MIAMI -- Greg Oden was a happy man, with good reason. Nearly a year and a half after being drafted, he suited up for an NBA game and didn't get hurt.
The hard-luck center was the No. 1 pick in the 2007 NBA draft, then missed all of last season following knee surgery and only managed to play 13 minutes after spraining his right foot against the Los Angeles Lakers in his long-awaited debut last month. He sat out six games with the injury, and acknowledged Wednesday night that he's got plenty of work to do.
"It will come," Portland coach Nate McMillan said. "He was aggressive. He made some plays."
At times, Oden appeared winded and seemed to lag off the pace when teams were in transition.
"I have to get back on defense, get back in shape," Oden said. "That's my big thing right now."
The Blazers will give him some time for that. McMillan said he'll act cautiously when it comes to how Oden will be worked back into the rotation.
"We are adding him to what we're already doing and have to fit him into the things we're doing, make those adjustments again," McMillan said. "He's a part of what we want to take advantage of on both ends of the floor, offensively and defensively, and having him back in the lineup will be somewhat of an adjustment. So we'll try to work him in slowly."
Oden's first NBA points came with 49.4 seconds left in the opening quarter, when he leaped over Miami's Joel Anthony for an offensive rebound, spun and threw down a fierce right-handed dunk as several Portland reserves bounded off their bench.
His first basket came 504 days after getting drafted and after collecting a bit over $5 million in salary.
Oden went through a full practice Tuesday, and after a pain-free shootaround practice Wednesday pronounced himself fit to play. McMillan said, for now, he intends to use Oden somewhere in the neighborhood of 15 to 20 minutes per night, and it's likely that Joel Przybilla will remain the starting center for the foreseeable future.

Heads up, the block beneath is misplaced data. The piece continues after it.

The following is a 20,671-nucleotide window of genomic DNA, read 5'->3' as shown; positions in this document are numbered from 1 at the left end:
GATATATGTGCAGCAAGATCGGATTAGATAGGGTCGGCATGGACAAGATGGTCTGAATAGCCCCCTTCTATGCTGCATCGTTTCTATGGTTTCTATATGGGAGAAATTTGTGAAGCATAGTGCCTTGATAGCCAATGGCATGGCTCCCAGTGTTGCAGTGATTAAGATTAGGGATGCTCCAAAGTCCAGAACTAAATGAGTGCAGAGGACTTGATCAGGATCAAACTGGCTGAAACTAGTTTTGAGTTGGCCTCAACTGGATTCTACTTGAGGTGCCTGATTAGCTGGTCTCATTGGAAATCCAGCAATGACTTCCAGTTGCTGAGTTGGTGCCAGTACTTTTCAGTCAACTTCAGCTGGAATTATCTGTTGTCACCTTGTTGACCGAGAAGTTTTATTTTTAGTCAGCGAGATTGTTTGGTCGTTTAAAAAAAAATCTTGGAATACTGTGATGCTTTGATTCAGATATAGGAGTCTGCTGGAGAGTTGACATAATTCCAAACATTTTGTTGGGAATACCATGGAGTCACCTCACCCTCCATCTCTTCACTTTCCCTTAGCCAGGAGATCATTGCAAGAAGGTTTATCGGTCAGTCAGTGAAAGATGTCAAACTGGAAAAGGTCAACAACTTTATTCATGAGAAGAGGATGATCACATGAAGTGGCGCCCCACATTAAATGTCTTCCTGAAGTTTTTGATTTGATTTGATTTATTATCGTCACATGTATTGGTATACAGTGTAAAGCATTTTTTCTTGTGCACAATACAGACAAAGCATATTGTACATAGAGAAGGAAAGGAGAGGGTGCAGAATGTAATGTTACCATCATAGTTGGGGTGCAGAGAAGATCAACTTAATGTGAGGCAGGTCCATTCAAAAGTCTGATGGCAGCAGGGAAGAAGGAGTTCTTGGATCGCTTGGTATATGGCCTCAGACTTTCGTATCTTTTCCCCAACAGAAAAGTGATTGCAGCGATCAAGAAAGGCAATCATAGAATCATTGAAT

"We're different with him because we have a low-post presence," said Blazers guard Brandon Roy, the 2007 rookie of the year, who also was in Wednesday's lineup despite a bout of back spasms earlier this week. "Without Greg, we're a perimeter-oriented team. We take a lot of jump shots. With Greg, we've kind of got that low-post presence. He's so strong."
For whatever reason, Oden seems to have unfortunate luck on the injury front.
He missed the start of his lone season at Ohio State after needing surgery on his right wrist, missed the bulk of the 2007 NBA summer league season with tonsillitis, and even a slightly sprained ankle this year in training camp was a cause for concern.
"It's kind of tough for a player who's been sitting out a whole year. It's tough," said Heat guard Daequan Cook, who was Oden's teammate at Ohio State. "We've been talking. We hung out these last few days and he looked a lot better, a lot healthier, a lot stronger. I'm looking forward to finally seeing him get a chance to play face-to-face."
Cook said he doesn't think it will take Oden long to regain the form that made him one of the most dominant college players two years ago.
"It's nothing but getting back to the flow and getting back to the groove of the game you're used to playing," Cook said. "It's going to take some time. You can't just come straight out scoring 30 and 10. It's a long season. You're going to get your opportunities and he's the type of player who's going to take advantage of the opportunities."
After a year-plus of injury issues, Oden is clearly hoping the worst is over.
"I'm anxious to be back out there," Oden said. "There's really no other words for it."